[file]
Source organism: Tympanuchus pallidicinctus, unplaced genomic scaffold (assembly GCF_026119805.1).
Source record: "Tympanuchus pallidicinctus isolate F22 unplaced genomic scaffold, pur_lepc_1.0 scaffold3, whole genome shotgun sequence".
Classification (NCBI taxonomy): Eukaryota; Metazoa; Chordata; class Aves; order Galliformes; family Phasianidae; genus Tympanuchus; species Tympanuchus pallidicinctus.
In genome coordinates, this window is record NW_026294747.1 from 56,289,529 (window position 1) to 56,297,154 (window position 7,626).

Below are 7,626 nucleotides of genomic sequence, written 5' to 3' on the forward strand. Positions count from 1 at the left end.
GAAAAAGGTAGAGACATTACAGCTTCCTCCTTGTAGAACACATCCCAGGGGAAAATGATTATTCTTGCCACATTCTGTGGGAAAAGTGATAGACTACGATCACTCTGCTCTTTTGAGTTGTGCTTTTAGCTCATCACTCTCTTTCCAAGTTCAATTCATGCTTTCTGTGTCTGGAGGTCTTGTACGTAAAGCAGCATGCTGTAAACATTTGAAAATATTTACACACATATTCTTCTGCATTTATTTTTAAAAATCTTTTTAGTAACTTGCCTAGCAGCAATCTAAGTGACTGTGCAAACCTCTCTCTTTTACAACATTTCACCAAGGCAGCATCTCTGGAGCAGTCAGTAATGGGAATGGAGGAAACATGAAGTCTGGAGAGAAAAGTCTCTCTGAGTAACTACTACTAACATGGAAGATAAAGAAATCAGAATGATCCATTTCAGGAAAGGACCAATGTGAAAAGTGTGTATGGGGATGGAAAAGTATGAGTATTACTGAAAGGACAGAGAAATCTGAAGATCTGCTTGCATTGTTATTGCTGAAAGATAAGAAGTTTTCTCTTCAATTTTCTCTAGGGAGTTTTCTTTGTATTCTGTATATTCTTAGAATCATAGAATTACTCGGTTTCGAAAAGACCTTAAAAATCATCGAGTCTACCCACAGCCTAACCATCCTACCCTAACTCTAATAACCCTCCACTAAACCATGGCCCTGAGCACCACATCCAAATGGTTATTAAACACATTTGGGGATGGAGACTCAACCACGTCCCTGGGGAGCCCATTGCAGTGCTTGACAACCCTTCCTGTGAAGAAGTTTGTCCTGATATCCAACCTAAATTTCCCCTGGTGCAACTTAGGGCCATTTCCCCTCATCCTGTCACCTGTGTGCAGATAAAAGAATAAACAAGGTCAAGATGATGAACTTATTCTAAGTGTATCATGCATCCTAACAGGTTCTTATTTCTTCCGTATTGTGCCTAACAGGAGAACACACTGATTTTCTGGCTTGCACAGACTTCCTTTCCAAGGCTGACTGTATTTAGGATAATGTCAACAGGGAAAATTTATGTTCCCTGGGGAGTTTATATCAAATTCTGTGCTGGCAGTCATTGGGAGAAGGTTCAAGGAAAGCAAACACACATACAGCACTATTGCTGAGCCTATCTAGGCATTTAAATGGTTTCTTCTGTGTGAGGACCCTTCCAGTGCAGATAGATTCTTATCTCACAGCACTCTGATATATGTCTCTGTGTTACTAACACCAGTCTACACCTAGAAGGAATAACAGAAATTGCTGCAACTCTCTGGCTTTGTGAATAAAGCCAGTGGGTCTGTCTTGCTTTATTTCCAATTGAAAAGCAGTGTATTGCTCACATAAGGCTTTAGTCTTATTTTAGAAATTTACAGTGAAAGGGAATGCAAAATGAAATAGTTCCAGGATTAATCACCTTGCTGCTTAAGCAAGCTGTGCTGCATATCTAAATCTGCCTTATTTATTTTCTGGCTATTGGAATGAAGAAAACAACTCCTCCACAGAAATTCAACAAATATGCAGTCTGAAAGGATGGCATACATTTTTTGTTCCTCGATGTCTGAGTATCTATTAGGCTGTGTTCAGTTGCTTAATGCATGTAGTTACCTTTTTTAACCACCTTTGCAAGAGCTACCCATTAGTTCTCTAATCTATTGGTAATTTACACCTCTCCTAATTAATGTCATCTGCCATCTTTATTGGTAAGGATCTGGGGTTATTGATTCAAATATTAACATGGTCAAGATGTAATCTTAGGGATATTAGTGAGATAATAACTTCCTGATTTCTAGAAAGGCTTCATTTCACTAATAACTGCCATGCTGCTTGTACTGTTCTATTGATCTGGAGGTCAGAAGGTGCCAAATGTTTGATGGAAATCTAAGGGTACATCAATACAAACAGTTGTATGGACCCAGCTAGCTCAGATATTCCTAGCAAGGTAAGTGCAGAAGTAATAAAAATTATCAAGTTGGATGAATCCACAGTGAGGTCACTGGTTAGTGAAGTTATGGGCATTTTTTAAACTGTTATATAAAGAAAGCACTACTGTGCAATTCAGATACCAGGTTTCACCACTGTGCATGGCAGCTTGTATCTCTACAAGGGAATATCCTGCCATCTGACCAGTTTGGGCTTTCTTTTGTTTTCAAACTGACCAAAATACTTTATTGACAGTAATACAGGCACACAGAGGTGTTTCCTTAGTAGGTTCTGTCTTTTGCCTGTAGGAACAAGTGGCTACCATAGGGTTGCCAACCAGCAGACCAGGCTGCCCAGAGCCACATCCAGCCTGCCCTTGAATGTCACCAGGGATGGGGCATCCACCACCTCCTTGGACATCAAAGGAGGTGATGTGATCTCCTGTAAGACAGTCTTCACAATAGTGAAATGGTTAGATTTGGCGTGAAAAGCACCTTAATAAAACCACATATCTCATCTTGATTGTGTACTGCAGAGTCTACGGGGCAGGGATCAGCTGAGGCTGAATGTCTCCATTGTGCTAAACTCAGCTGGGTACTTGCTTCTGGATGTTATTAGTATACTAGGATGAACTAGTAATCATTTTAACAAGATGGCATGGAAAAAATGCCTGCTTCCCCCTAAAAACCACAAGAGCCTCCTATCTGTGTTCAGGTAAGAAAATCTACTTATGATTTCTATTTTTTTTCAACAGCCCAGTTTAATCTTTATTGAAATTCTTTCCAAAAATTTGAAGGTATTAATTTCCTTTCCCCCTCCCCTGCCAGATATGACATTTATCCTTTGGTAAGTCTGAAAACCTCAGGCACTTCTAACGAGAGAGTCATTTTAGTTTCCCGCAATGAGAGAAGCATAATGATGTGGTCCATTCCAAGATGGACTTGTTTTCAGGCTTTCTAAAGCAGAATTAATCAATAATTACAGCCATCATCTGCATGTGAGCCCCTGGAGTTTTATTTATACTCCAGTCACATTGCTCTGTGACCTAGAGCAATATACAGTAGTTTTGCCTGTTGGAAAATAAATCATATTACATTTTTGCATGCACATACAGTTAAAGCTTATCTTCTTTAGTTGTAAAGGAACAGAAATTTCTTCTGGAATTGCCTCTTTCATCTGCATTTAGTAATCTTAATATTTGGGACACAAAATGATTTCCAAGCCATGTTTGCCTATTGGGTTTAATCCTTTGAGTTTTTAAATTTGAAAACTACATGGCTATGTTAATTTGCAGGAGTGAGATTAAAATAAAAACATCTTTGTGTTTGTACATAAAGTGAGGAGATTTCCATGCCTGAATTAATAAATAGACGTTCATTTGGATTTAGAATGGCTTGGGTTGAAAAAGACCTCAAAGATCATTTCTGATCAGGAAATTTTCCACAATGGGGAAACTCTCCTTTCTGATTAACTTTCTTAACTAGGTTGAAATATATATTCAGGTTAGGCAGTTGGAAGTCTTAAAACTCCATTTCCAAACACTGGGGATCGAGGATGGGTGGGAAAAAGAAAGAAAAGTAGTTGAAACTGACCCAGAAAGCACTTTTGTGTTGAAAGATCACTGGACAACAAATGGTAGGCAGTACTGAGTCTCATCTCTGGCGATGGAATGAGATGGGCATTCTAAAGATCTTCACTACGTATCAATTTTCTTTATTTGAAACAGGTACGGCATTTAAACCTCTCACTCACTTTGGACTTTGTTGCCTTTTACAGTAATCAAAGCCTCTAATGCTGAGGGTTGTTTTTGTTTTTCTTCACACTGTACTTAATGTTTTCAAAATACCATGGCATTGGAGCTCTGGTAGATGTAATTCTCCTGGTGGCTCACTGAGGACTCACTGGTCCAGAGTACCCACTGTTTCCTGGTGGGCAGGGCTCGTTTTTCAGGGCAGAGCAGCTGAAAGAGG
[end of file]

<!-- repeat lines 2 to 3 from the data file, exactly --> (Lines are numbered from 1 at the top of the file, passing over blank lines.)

Source record: "Tympanuchus pallidicinctus isolate F22 unplaced genomic scaffold, pur_lepc_1.0 scaffold3, whole genome shotgun sequence".
Classification (NCBI taxonomy): Eukaryota; Metazoa; Chordata; class Aves; order Galliformes; family Phasianidae; genus Tympanuchus; species Tympanuchus pallidicinctus.